The following groups illustrate the method used in constructing the universal joint with lateral stops shown above. Only the right side tie rod elements are shown below.  Standard pipe elements  34-36 / 36-38  Rigid flange elements  30-32 / 40-42  Bellows elements  32-34 / 38-40  Rigid elements from the pipe to the tie-bar centerline  (Normal to the pipe axis) 30-1030 / 36-1036 / 42-1042  Tie-bar elements  1003-1002 / 1002-1001  Restraints with connecting nodes  RESTR NODE=1001 CNODE = 1042 TYPE = +Y , X , Z RESTR NODE=1002 CNODE = 1036 TYPE = Y w/gap=1.5 , X , Z

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Ø·²¹»¼ Ö±·²¬ The hinged joint is defined using a zero length expansion joint with axial, transverse, and torsional stiffnesses rigid. The bending stiffness is set equal to the bending stiffness of the hinge. Hinge directions are defined using restraints and connecting nodes. The restraint line of action is always normal to the hinge axis. Hinged joints are designed to take pressure thrust. The analyst should make sure that the joint manufacturer is aware of the design loads in the hinges. Some expansion joint manufacturers believe that the hinge friction can provide considerable additional resistance to bending. Certainly as the axial load the hinge is to carry becomes large, this hinge friction effect will increase. Approximations to this increase in bending stiffness can be made by increasing the stiffness of the bellows in proportion to the axial load on the hinge. The expansion joint manufacturer can hopefully provide assistance here. Several typical geometries for hinged expansion joints are shown in the figures below:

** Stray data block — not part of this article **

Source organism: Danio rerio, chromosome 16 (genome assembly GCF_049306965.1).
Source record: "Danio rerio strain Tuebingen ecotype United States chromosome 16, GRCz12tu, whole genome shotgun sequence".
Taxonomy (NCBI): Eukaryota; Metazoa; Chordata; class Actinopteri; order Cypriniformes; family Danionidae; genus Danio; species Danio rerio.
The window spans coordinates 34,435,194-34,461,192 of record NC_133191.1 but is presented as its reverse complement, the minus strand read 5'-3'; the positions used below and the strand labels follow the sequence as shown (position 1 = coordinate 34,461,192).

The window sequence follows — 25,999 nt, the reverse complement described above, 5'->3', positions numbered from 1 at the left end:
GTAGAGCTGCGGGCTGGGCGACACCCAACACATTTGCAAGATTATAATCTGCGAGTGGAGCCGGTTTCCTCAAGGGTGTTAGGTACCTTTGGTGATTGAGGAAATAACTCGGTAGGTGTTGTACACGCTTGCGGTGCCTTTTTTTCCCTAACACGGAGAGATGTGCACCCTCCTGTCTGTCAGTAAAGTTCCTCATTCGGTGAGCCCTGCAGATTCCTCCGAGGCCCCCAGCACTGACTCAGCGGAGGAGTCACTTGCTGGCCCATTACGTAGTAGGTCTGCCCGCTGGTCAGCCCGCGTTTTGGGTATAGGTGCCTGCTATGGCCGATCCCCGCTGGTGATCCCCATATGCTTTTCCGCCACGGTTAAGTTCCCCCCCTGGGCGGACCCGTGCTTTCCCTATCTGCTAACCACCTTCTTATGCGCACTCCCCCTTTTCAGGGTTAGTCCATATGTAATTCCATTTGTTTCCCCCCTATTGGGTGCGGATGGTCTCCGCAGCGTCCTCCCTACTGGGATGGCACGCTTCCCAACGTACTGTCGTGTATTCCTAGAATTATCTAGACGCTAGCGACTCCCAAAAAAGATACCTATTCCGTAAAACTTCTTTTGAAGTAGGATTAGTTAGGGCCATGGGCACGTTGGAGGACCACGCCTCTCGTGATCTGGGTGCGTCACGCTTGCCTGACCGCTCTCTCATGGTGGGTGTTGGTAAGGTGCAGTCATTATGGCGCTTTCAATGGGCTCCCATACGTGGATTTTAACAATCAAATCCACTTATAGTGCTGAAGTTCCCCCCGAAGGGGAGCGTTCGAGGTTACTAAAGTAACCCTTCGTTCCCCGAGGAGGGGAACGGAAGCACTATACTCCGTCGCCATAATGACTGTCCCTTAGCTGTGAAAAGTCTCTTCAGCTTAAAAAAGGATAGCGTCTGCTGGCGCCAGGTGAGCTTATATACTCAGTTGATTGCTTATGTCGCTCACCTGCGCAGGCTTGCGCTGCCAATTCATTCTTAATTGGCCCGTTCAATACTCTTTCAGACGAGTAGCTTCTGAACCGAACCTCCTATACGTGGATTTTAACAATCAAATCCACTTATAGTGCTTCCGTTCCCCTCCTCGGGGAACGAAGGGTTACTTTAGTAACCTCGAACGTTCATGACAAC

In the example that follows, the hinged joint is zero length and is defined between nodes 45 and 46. X is the hinge axis, i.e. all relative rotations are permitted between 45 and 46 about the X axis. 45 and 46 are fixed rotationally relative to each other in the Y axis. (See the second note above.)

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The following figures display the coding of the hinged joint for the model shown on the bottom of the previous page.

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Í´±¬¬»¼ Ø·²¹» Ö±·²¬ ó Í·³°´» Ó±¼»´ The hinged joint is defined using a zero length expansion joint and rigid elements with zero weight to define the interaction of the hinge geometry. Hinge directions are defined using restraints with connecting nodes. The restraint line of action is always normal to the hinge axis.

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Elements from 10 to 15 and from 16 to 20 are weightless 9 in. long rigids.